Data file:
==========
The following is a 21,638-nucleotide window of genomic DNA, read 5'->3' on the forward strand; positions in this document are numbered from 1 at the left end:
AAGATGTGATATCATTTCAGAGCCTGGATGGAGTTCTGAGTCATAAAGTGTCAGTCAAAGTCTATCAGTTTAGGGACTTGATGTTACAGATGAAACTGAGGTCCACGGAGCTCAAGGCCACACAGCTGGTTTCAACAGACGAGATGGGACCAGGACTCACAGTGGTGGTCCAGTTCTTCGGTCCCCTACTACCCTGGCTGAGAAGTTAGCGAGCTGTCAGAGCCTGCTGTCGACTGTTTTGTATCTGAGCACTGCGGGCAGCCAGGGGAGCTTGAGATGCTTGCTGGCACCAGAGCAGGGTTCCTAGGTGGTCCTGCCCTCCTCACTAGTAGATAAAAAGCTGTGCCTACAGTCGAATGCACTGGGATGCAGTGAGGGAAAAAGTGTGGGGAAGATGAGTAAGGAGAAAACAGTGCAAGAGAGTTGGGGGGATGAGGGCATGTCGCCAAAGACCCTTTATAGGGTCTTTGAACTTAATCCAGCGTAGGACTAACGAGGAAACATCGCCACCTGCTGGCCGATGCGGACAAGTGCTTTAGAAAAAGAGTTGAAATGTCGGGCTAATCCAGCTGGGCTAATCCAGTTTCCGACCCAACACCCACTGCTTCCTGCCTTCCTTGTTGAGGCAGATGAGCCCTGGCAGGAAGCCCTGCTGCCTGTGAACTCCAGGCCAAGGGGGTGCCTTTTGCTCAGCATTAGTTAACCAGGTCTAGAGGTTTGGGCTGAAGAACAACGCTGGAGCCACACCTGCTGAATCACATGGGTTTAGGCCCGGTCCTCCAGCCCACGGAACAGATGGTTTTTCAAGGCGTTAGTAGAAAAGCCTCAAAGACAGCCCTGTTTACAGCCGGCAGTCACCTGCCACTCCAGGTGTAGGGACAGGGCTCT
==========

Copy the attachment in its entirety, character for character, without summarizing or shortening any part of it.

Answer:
The following is a 21,638-nucleotide window of genomic DNA, read 5'->3' on the forward strand; positions in this document are numbered from 1 at the left end:
AAGATGTGATATCATTTCAGAGCCTGGATGGAGTTCTGAGTCATAAAGTGTCAGTCAAAGTCTATCAGTTTAGGGACTTGATGTTACAGATGAAACTGAGGTCCACGGAGCTCAAGGCCACACAGCTGGTTTCAACAGACGAGATGGGACCAGGACTCACAGTGGTGGTCCAGTTCTTCGGTCCCCTACTACCCTGGCTGAGAAGTTAGCGAGCTGTCAGAGCCTGCTGTCGACTGTTTTGTATCTGAGCACTGCGGGCAGCCAGGGGAGCTTGAGATGCTTGCTGGCACCAGAGCAGGGTTCCTAGGTGGTCCTGCCCTCCTCACTAGTAGATAAAAAGCTGTGCCTACAGTCGAATGCACTGGGATGCAGTGAGGGAAAAAGTGTGGGGAAGATGAGTAAGGAGAAAACAGTGCAAGAGAGTTGGGGGGATGAGGGCATGTCGCCAAAGACCCTTTATAGGGTCTTTGAACTTAATCCAGCGTAGGACTAACGAGGAAACATCGCCACCTGCTGGCCGATGCGGACAAGTGCTTTAGAAAAAGAGTTGAAATGTCGGGCTAATCCAGCTGGGCTAATCCAGTTTCCGACCCAACACCCACTGCTTCCTGCCTTCCTTGTTGAGGCAGATGAGCCCTGGCAGGAAGCCCTGCTGCCTGTGAACTCCAGGCCAAGGGGGTGCCTTTTGCTCAGCATTAGTTAACCAGGTCTAGAGGTTTGGGCTGAAGAACAACGCTGGAGCCACACCTGCTGAATCACATGGGTTTAGGCCCGGTCCTCCAGCCCACGGAACAGATGGTTTTTCAAGGCGTTAGTAGAAAAGCCTCAAAGACAGCCCTGTTTACAGCCGGCAGTCACCTGCCACTCCAGGTGTAGGGACAGGGCTCT